Fort Adobe Walls
Fort Adobe Walls History
Built as a log trading post by partners William Bent and Ceran St. Vrain in 1845 and later converted to adobe structures by Mexican adobe makers. The adobe fort was eighty feet square, with nine-foot walls and one entrance. Frequently attacked by hostile Comanche and Kiowa Indians during its life. Unable to stop the attacks, William Bent blew up the interior structures leaving only the exterior adobe walls standing and he abandoned the Fort.
The First Battle of Adobe Walls
In 1864 Colonel Kit Carson, 1st New Mexico Volunteer Infantry, and a force of 335 men used the fort remains as a defensive position against some 7,000 hostile Indians. Carson's strategic use of his cavalry and two mountain howitzers enabled him to hold off the superior indian force. On 27 Nov 1864 Carson retreated from the area and back to Fort Bascom having lost only three killed and 25 wounded. The Indian losses were estimated at 100 to 150. The mountain howitzers on prairie carriages under the command of 1st Lt. George H. Pettis, Company K, 1st California Volunteer Infantry were responsible for breaking up the mass charges of the Indians and saving the day.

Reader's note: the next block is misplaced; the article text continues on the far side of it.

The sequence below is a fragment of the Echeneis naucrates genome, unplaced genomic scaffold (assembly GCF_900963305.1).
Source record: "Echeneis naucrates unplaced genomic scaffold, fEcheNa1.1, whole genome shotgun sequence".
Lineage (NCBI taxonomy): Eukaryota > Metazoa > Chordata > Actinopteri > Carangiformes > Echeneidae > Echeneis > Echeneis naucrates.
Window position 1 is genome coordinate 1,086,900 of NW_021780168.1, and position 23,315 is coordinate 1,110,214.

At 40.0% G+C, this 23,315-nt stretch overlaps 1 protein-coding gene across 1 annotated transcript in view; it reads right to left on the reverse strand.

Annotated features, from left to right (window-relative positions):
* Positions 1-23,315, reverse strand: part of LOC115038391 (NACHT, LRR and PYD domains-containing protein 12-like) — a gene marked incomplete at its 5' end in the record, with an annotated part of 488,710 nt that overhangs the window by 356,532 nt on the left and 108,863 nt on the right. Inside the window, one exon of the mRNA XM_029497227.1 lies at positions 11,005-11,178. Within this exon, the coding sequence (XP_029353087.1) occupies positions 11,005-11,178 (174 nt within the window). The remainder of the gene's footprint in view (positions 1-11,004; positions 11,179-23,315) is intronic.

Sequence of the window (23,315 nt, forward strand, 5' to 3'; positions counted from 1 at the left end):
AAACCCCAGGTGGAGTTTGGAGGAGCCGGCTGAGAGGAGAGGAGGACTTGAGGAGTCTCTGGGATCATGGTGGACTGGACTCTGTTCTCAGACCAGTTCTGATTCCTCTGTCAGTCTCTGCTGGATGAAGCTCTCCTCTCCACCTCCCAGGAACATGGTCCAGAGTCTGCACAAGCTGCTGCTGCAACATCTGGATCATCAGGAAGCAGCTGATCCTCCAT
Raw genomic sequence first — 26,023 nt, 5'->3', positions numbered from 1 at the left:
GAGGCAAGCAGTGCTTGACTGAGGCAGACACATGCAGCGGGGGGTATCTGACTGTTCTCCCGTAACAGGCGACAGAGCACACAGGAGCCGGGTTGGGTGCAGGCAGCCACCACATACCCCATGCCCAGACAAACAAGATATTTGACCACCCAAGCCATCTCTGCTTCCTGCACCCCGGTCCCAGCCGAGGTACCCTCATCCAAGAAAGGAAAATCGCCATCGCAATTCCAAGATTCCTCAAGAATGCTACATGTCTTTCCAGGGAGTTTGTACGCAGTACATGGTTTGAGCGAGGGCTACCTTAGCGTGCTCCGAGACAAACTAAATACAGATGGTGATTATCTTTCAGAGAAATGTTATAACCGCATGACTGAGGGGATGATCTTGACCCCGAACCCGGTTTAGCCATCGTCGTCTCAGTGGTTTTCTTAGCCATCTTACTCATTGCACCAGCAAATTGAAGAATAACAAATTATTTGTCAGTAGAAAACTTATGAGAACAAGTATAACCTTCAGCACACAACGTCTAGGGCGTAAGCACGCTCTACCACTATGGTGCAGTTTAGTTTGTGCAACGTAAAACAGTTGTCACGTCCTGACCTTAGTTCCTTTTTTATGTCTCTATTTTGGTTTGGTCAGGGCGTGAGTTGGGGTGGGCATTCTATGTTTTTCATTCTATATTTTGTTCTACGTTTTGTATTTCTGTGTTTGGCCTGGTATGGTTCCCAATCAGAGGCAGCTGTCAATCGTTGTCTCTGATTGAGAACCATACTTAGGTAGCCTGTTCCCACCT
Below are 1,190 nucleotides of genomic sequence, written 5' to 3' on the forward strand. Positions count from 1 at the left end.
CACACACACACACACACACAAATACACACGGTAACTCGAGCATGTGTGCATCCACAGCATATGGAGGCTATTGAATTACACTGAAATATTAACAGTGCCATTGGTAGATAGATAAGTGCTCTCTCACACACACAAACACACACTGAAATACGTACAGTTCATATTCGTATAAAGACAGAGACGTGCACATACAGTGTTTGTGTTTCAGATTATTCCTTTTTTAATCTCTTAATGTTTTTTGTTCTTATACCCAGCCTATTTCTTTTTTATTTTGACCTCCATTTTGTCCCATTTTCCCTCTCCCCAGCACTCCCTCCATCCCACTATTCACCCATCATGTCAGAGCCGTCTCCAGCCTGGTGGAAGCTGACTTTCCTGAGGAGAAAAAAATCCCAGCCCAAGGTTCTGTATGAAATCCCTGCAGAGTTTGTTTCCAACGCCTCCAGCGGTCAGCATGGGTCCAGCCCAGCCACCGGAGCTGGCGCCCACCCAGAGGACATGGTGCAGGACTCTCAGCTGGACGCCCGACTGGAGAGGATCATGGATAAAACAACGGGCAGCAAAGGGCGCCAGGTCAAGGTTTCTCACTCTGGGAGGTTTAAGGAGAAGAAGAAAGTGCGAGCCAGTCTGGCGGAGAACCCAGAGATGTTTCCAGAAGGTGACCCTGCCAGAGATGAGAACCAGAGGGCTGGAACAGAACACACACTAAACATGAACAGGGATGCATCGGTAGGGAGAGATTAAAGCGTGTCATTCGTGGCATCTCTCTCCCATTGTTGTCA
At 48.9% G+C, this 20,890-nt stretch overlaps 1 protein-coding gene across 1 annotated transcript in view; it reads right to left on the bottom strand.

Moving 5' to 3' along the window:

The Second Battle of Adobe Walls
On 27 Jun 1874 a group of buffalo hunters was attacked at Fort Adobe Walls by Chief Quanah Parker and 700 Comanche, Cheyenne and Kiowa Indians. The Indians were attempting to stop the slaughter of the plains buffalo but they clearly picked on the wrong group. The 28 hunters (and one woman) drove off the hostile Indians after three days with the loss of only three of the twenty-eight killed.
Multiple markers in multiple locations, Huchinson County, Texas. Site is on private property without public access. Markers commemorating the Adobe Walls battles are at the gate of the property and accessible by the public. The battleground is in the publicly accessible area but the fort is not.
Visited: 29 Mar 2013